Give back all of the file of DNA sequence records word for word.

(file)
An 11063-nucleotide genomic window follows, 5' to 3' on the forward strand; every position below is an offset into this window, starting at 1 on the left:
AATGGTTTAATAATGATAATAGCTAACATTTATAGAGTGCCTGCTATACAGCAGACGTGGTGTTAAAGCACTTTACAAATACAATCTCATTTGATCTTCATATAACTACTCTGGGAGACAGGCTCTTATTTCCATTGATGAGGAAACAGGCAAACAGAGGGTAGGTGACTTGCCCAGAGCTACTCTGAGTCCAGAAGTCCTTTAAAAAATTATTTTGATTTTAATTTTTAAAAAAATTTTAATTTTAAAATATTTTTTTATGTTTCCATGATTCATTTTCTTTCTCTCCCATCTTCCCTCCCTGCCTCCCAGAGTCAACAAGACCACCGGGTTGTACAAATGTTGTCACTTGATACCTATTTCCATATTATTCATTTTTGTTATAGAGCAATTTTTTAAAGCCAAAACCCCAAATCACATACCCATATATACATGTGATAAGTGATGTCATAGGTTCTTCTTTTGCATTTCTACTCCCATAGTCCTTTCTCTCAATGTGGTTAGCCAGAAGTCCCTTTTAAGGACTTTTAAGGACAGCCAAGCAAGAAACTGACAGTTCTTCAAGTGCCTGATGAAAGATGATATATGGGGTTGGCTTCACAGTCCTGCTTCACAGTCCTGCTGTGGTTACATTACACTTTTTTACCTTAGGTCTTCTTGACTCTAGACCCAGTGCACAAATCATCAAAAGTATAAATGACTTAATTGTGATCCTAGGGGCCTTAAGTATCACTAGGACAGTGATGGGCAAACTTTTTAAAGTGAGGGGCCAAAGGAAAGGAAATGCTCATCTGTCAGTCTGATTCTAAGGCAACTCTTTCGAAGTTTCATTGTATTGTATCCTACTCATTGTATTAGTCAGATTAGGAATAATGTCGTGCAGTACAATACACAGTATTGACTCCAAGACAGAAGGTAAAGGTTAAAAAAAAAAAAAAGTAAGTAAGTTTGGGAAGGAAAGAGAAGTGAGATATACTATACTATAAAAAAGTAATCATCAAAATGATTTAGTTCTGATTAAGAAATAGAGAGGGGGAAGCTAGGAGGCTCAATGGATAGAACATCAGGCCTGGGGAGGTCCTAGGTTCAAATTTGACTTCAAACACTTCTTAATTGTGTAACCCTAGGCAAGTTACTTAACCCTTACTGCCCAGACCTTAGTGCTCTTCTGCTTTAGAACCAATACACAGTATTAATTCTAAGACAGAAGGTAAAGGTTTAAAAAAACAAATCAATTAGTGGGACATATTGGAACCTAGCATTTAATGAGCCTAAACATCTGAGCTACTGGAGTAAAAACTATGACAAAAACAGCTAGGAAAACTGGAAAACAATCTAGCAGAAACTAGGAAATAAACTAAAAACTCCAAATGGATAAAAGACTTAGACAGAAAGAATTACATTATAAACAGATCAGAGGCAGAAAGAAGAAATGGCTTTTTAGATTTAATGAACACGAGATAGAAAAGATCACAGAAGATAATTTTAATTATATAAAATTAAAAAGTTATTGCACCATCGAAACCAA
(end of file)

An 11063-nucleotide genomic window follows, 5' to 3' on the forward strand; every position below is an offset into this window, starting at 1 on the left:
AATGGTTTAATAATGATAATAGCTAACATTTATAGAGTGCCTGCTATACAGCAGACGTGGTGTTAAAGCACTTTACAAATACAATCTCATTTGATCTTCATATAACTACTCTGGGAGACAGGCTCTTATTTCCATTGATGAGGAAACAGGCAAACAGAGGGTAGGTGACTTGCCCAGAGCTACTCTGAGTCCAGAAGTCCTTTAAAAAATTATTTTGATTTTAATTTTTAAAAAAATTTTAATTTTAAAATATTTTTTTATGTTTCCATGATTCATTTTCTTTCTCTCCCATCTTCCCTCCCTGCCTCCCAGAGTCAACAAGACCACCGGGTTGTACAAATGTTGTCACTTGATACCTATTTCCATATTATTCATTTTTGTTATAGAGCAATTTTTTAAAGCCAAAACCCCAAATCACATACCCATATATACATGTGATAAGTGATGTCATAGGTTCTTCTTTTGCATTTCTACTCCCATAGTCCTTTCTCTCAATGTGGTTAGCCAGAAGTCCCTTTTAAGGACTTTTAAGGACAGCCAAGCAAGAAACTGACAGTTCTTCAAGTGCCTGATGAAAGATGATATATGGGGTTGGCTTCACAGTCCTGCTTCACAGTCCTGCTGTGGTTACATTACACTTTTTTACCTTAGGTCTTCTTGACTCTAGACCCAGTGCACAAATCATCAAAAGTATAAATGACTTAATTGTGATCCTAGGGGCCTTAAGTATCACTAGGACAGTGATGGGCAAACTTTTTAAAGTGAGGGGCCAAAGGAAAGGAAATGCTCATCTGTCAGTCTGATTCTAAGGCAACTCTTTCGAAGTTTCATTGTATTGTATCCTACTCATTGTATTAGTCAGATTAGGAATAATGTCGTGCAGTACAATACACAGTATTGACTCCAAGACAGAAGGTAAAGGTTAAAAAAAAAAAAAAGTAAGTAAGTTTGGGAAGGAAAGAGAAGTGAGATATACTATACTATAAAAAAGTAATCATCAAAATGATTTAGTTCTGATTAAGAAATAGAGAGGGGGAAGCTAGGAGGCTCAATGGATAGAACATCAGGCCTGGGGAGGTCCTAGGTTCAAATTTGACTTCAAACACTTCTTAATTGTGTAACCCTAGGCAAGTTACTTAACCCTTACTGCCCAGACCTTAGTGCTCTTCTGCTTTAGAACCAATACACAGTATTAATTCTAAGACAGAAGGTAAAGGTTTAAAAAAACAAATCAATTAGTGGGACATATTGGAACCTAGCATTTAATGAGCCTAAACATCTGAGCTACTGGAGTAAAAACTATGACAAAAACAGCTAGGAAAACTGGAAAACAATCTAGCAGAAACTAGGAAATAAACTAAAAACTCCAAATGGATAAAAGACTTAGACAGAAAGAATTACATTATAAACAGATCAGAGGCAGAAAGAAGAAATGGCTTTTTAGATTTAATGAACACGAGATAGAAAAGATCACAGAAGATAATTTTAATTATATAAAATTAAAAAGTTATTGCACCATCGAAACCAA